Here’s your batting order for the reigning Solarius Division champions:
1. Cheetagrah Johnson (LF). The Smashers addressed a lack of team speed in 2006 by signing Johnson, who has led the league in infield hits four years running thanks to a left-handed swing and the ability to transform instantly into a cheetah. A subpar left fielder (playing the outfield as a quadruped), Johnson is still a veteran leader in the clubhouse, except on days surrounding a full moon, when he becomes a feral killing machine. But as long as he’s also a run-producing machine (.523 OBP, 234 SB, 345 R in 2006), team chemistry will survive a few maulings.
2. Nippon Ham Super Baseball Robo X (2B). Last year’s postseason breakdown should be forgotten, with Smashers management purchasing an extended warranty for the switch-hitting Japanese import. Expect performance in line with his 2004 (.400 BA, .400 OBP, 30 HR) and 2005 (.400/.400/30) seasons, in which he consistently moved runners over, played a flawless second base, and was unable to understand the concept of love.
3. Ograx Howard (CF). It’s put up or shut up time for the 28-year-old Plutonium Glover, who stunned fans this offseason by balking at a long-term deal to test the market next summer. The charismatic 8-foot-6-inch star has a keen eye and astonishing patience—.600 OBP and 200 runs are possible—but Ograx continues to have a hard time running the bases when his right head, Thograx, hits seventh.
4. Baron von Crush (1B). With the league banning the use of oak trees as bats, Crush will struggle to match his 2006 MVP campaign (.525 BA, .832 OBP, 126 HR, 236 RBI). He’ll also be learning a new position: with his unicorn steed Thelonius eaten by a dragon in the controversial finish to last year’s divisional series, the aging Crush no longer has the mobility to play left field. But he remains a fan favorite for his stunning physique, singlets, and dapper handlebar mustache, and he’s still the most feared hitter in all the Midway. A lock to lead the league in home runs and fisticuff-inflicted fatalities.
5. Mephisticus the Mighty (3B). Dare mortals tug on the sinews binding this realm to the void? Should any being practice dark congress with the hoary avatars of the night? Must man resort to telekinesis to improve his power numbers? At $10 million a year he damn well better. (.473 BA, .632 OBP, 75 HR)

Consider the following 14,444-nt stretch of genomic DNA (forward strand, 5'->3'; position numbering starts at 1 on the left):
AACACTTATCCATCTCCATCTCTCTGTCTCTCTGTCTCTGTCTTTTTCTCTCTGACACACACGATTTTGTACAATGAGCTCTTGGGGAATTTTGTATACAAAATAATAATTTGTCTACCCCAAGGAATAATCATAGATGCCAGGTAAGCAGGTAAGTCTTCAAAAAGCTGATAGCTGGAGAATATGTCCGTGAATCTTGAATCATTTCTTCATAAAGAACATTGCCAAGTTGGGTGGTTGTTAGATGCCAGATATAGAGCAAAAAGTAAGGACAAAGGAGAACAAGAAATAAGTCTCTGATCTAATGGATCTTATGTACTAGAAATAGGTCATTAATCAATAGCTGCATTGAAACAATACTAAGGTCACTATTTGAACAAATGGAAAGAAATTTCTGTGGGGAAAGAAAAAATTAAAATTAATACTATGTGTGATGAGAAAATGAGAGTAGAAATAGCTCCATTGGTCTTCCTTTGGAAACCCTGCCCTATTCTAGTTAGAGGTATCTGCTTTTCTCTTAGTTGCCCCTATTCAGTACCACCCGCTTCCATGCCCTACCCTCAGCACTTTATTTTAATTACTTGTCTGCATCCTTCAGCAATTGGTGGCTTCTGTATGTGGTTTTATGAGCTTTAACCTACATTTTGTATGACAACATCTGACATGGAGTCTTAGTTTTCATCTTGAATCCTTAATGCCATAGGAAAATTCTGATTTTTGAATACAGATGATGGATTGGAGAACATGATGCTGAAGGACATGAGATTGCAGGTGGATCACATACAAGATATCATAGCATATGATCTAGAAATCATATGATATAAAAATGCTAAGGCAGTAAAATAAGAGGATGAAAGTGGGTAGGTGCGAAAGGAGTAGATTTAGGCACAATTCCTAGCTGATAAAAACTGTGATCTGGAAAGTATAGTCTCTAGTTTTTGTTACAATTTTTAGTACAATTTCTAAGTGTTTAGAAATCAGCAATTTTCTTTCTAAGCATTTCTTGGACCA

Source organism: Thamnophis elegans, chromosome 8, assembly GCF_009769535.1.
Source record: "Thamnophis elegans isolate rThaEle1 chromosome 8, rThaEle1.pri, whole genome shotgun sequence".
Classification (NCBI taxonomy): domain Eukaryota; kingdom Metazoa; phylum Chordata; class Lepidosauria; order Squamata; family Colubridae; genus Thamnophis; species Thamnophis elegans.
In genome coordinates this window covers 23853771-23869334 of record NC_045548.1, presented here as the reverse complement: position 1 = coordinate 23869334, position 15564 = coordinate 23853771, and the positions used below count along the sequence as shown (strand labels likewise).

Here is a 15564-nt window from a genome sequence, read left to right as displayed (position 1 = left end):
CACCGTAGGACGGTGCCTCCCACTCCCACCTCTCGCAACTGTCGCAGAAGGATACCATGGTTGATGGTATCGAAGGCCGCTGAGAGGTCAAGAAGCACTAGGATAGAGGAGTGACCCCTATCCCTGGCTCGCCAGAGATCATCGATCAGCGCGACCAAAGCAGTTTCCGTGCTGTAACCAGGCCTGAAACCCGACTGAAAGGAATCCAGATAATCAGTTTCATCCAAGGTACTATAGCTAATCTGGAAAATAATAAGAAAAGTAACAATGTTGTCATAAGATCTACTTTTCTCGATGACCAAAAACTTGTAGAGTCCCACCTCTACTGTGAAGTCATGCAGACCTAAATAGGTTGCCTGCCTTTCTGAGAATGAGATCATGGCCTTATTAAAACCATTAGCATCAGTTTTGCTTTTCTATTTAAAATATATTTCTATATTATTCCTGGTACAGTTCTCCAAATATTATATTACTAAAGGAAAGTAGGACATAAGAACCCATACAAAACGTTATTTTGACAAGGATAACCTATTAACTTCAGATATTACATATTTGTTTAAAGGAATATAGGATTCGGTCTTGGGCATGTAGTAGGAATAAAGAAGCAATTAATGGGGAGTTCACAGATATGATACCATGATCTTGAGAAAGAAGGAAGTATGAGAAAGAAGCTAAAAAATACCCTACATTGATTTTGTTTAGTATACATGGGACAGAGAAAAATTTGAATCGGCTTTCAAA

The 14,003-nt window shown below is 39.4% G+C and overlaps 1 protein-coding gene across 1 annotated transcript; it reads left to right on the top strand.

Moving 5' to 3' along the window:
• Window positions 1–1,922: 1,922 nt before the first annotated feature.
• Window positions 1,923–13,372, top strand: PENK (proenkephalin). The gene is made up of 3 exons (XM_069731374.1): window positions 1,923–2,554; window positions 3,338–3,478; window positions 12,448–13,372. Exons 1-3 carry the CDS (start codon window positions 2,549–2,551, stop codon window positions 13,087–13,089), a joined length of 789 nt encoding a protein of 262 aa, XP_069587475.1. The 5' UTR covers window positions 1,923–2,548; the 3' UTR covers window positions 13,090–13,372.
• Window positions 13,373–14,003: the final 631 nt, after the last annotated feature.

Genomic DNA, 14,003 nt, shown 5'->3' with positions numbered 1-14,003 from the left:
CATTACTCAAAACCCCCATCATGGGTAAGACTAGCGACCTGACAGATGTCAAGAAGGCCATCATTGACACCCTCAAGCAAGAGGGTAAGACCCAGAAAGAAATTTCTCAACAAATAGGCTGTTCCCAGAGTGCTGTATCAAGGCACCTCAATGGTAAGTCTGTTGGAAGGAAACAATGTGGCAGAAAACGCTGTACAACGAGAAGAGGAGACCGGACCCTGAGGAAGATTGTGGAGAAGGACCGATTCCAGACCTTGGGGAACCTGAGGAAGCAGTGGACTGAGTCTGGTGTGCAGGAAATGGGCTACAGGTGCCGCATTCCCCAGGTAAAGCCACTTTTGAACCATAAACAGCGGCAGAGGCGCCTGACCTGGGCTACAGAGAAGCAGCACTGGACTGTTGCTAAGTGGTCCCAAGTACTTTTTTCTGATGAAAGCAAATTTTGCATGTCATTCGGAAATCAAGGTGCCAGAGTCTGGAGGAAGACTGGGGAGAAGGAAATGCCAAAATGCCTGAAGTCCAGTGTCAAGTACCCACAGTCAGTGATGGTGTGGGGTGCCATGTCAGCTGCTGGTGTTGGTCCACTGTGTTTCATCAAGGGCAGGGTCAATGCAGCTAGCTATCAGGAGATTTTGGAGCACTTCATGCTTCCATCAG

6. Cindy Jenkins (SS). Cindy is blissfully unaware of her stunning natural beauty, making her saner than most beautiful women. She places no premium on endless conversations, intuiting your heart based on your actions. She is fiercely intelligent and pushes you to learn new things, but not in a way that makes you feel inferior. Her statistics are irrelevant, but, if you must know: 35-24-35.
7. Thograx Howard (RF). The albatross. Unable to see pitches through his brother’s head (540 K). Consistently out of position in the outfield (245 E). But the sullen, enigmatic Howard has a new five-year, $60 million contract, courtesy of Scott Boras and the bargaining chip on his left shoulder. The inexplicable failure of that agreement to lead to a long-term deal with brother Ograx (another Boras client) should make Howard a target of fan scorn, and parking-lot broadsword attacks, all year long.
8. President Joseph R. Biden Jr., D-Del. ©.
9. Alternate Reality Chris White (P). With no progress in the field of predicting dimensional rifts, A.R. Chris White has thus far been unable to return to the universe where, at age 10, he was not drilled in the face his first time at the plate in Little League. In that universe, Chris White was not scared of the ball, did not fail to get a hit in his first three years of play, and in college did not fail to discover a gift for throwing 12-6 curveballs and end up sitting on the roof of his dorm trying to tune the Phillies in on AM radio while quietly weeping. A.R. Chris White was lights-out in 2006 (430 IP, 0.02 ERA, 937 K), and rumor has it he’s bopping that Cindy Jenkins.
What a guy!